In-plant validation of harvest process controls, environmental monitoring of Shiga toxin-producing Escherichia coli (STEC) and Salmonella and antimicrobial resistance and virulence factor analysis of isolated STECs from meat processing facilities in Honduras


Salmonella and Shiga Toxin producing Escherichia coli (STEC) can cause severe illness in adults and children alike. Salmonella and STECs together cause over 1 million illnesses in the United States. Life threatening complications can occur if infected by these pathogens. As food safety is becoming more important worldwide, research in low and middle-income countries is required. In Honduras the government has implemented an aggressive plan for cattle repopulation, which led to an increase interest in assessment of food safety conditions inside beef processing plants. These studies were realized to assess food safety needs in meat processing plants in Honduras and improve food safety conditions in the country. The first study sought to validate the beef harvest HACCP and food safety programs of two beef processing plants in Honduras operating under United States (US) equivalency standards by evaluating the presence of Salmonella and STEC on hides, their transfer from hide to carcass detected by pre-evisceration sampling, the mitigation of transferred pathogens by 50-100 ppm peracetic acid spray in plant A and 2.0-2.5% lactic acid intervention in plant B and Salmonella prevalence in lymph nodes. In plant A, prevalence of Salmonella on hides (n = 30/687; 4.4%) was significantly higher (p < 0.10) than on carcasses swabbed at pre-evisceration (n = 7/687; 1.0%) and post-intervention (n = 13/678; 1.9%), and in lymph nodes (n = 14/691; 2.0%). No significant difference in pathogen prevalence among the last three processing sites was found (p = 0.2751). In plant B, STEC prevalence on hides (n = 21/85; 24.7%) was higher (p < 0.10) than in carcasses at pre-evisceration (n = 3/85; 3.5%) and post-intervention (n = 1/85; 1.2%). Pathogen prevalence did not differ (p = 0.306) between carcasses in pre-evisceration and post-intervention but the initial presence was very low. Salmonella spp. and STEC prevalence in beef carcasses can be mitigated by process controls implemented in Honduran plants. Overall sanitary conditions, good manufacturing practices and HACCP interventions on the harvest floor, effectively control and reduce pathogen prevalence on processed beef carcasses. Hide-to-carcass pathogen transfer is significantly mitigated and the resulting pathogen prevalence in carcasses after microbial intervention with lactic acid is substantially low. Upon due validation of their harvest HACCP programs, both plants were granted their respective US equivalency for beef exporting purposes. A follow-up validation study must be conducted during the following year to demonstrate that the HACCP program is still effective for reducing pathogen prevalence in beef carcasses. The second study focused on evaluation of reduction of STEC and Salmonella in two small beef processing plants in Honduras after training and implementation of sanitary standard operating procedures (SSOP) and good manufacturing practices (GMP). In Plant A, STEC occurred in 10%, 12.5%, 0% and 5% of the environmental samples respective to each month, indicating a significant reduction of STEC (p < 0.10) by the third sampling month. This coincided with the completion of GMP, SSOP and HACCP training, providing customized GMP manuals, and the use of SSOP for disinfection of targeted equipment, surfaces, and utensils found with positive pathogen presence in previous sampling dates. In plant A, after implementation of SSOPs for targeted positive sampling areas, samples were not positive in subsequent sampling months after SSOP implementation, indicating effectiveness of recommended SSOPs. In Plant A, Salmonella environmental presence was at 0% except at one sampling interval and thus was not adequate to validate effective implementation of interventions. Salmonella environmental presence for each month in Plant B was of 0.0%, 5.6%, 6.3%, 27.3% and 0.0% respectively. In plant B, persistence of Salmonella was observed in the stuffer, where confirmed Salmonella isolates were found in January and March. After second positive sample was found, in-plant training of stuffer SSOP was made, resulting in absence of Salmonella in the stuffer in June. The highest Salmonella presence was observed by the third sampling month. Therefore, additional actions were taken to reinforce implementation of SSOP and GMP manual instructions, and verification procedures, which collectively resulted in a Salmonella reduction to 0% (p < 0.10) by the fourth sampling month. STEC presence in this plant was too low to be an indication of validation of the effectiveness of implementation of interventions. These experiences demonstrate the feasibility of fully implementing SSOP with verification procedures and compliance with the instructions of a customized GMP manual. The third study had as an objective to determine virulence factors and acquired antimicrobial resistance genes patterns of presumptive STEC isolates from meat processing plants in Honduras. The extraction of DNA of 69 presumptive STEC isolates was performed. DNA libraries were prepared using the Nextera XT DNA Library preparation kit. These libraries were paired-ended and sequenced on an Ilumina MiSew platform. Raw reads were assembled using SPADES Genome Assembler. Virulence Factors and Acquired antimicrobial resistance genes were determined using the Center for Genomic Epidemiology pipelines. Resistance genes to 15 different antimicrobial classes were evaluated, 36.7% ± 8.8% of the isolates were deemed resistant to at least 1 antimicrobial class. From the resistant isolates, 45.5% ±1 5.0% were resistant to at least 2 or more antimicrobial classes. Beta-Lactam, fosfomycin and fluoroquinolone genotypic resistance were significantly higher than all antimicrobial classes. Thirty-two different virulence factors were found in the isolates. Presence of gad, iss, and IpfA was significantly higher than the rest of virulence factors. Virulence factors found are involved in attachment and adhesion, known and predicted effectors, type III secretion system, locus of enterocyte effacement island non-effectors and regulators. Understanding the antimicrobial resistance patterns and infection systems of the pathogens can be key for adequate treatment of infection. Proper monitoring procedures of STEC prevalence in meat processing environments in Honduras is required to mitigate the risks of their presence in finished products.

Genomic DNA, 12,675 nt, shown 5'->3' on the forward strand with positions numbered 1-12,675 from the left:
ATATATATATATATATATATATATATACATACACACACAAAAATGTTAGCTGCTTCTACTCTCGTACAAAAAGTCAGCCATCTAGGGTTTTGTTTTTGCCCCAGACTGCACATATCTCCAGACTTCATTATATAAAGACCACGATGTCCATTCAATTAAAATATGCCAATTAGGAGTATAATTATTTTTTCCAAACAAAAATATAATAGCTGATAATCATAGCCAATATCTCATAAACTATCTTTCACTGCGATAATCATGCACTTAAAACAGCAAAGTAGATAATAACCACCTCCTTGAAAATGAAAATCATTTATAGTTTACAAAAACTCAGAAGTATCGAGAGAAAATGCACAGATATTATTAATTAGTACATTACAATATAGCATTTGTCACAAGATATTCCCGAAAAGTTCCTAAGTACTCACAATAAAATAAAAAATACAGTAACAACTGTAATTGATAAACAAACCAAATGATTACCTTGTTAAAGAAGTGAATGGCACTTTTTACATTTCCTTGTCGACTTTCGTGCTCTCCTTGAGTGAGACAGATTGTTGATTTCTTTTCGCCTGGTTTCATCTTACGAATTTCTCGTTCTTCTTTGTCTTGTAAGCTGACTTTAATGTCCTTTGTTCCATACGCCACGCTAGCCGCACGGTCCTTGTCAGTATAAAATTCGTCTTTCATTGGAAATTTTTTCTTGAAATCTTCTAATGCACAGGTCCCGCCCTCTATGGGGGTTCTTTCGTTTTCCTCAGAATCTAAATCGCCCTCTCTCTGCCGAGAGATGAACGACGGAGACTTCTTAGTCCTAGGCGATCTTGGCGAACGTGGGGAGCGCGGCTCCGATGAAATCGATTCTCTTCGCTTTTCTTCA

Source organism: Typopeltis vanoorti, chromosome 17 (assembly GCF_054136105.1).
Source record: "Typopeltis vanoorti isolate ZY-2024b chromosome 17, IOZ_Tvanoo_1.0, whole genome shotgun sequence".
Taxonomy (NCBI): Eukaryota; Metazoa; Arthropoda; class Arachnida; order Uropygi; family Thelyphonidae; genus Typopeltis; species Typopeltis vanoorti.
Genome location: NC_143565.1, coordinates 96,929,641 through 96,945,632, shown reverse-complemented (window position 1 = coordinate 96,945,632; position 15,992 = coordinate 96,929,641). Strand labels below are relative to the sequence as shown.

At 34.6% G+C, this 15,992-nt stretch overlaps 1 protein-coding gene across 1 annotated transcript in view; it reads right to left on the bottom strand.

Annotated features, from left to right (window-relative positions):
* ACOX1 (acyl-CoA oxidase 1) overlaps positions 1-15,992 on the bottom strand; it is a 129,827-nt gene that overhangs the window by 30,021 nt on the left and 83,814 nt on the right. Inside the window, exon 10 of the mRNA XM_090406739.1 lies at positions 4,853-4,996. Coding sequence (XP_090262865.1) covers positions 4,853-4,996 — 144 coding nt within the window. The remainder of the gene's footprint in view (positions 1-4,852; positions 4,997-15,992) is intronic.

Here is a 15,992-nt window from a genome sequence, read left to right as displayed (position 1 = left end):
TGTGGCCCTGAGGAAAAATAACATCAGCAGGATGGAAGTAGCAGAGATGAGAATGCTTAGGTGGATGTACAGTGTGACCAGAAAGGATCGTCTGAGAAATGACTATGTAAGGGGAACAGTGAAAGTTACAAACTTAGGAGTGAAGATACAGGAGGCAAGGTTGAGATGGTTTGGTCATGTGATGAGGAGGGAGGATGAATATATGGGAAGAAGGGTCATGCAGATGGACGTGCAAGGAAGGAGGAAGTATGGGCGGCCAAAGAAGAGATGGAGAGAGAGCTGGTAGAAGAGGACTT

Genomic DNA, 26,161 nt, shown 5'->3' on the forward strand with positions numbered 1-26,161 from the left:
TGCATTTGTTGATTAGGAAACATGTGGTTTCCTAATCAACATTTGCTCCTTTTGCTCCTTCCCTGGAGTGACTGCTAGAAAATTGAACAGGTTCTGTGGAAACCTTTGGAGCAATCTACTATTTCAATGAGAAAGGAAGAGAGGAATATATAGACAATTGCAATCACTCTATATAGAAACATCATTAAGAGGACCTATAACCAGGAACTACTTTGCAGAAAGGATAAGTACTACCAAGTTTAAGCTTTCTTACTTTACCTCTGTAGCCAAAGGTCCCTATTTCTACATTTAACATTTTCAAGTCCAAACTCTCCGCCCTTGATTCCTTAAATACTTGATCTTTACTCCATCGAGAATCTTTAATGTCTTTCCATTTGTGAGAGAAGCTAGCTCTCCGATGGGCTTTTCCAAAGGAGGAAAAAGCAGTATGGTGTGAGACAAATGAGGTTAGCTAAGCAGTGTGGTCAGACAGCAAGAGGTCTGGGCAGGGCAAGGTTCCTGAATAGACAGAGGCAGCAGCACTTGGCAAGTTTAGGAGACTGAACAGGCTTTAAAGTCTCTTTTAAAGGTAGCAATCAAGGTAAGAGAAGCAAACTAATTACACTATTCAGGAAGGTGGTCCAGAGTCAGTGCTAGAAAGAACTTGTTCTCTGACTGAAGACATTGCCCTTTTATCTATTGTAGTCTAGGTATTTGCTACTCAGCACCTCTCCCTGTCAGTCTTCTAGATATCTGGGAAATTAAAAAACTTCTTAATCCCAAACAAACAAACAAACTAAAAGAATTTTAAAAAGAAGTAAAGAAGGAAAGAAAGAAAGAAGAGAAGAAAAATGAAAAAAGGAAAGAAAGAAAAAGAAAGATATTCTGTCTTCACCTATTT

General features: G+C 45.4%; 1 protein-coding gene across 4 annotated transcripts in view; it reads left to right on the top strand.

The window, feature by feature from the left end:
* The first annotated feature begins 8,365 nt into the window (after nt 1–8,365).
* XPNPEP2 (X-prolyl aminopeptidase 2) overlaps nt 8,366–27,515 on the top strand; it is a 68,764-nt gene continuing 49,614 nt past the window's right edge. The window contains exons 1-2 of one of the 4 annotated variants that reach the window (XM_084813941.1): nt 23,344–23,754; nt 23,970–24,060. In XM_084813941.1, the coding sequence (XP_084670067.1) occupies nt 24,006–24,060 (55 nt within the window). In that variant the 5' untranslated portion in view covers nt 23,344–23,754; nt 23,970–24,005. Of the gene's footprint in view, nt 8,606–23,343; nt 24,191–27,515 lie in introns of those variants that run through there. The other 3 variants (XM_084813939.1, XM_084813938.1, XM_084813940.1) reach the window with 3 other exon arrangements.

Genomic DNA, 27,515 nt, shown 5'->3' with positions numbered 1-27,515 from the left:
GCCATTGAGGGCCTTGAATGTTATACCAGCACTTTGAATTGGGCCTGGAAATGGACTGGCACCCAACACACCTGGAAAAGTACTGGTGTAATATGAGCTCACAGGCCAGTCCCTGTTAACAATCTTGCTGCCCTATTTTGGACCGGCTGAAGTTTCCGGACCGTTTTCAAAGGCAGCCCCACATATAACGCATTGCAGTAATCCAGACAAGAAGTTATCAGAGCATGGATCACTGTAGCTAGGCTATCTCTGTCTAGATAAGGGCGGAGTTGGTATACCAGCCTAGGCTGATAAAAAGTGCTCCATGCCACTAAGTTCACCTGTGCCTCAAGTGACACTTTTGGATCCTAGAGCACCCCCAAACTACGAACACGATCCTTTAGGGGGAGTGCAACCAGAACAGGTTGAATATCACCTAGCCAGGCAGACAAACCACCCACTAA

Salmonella, STEC, Validation, Environmental samples, Antimicrobial resistance, Virulence factors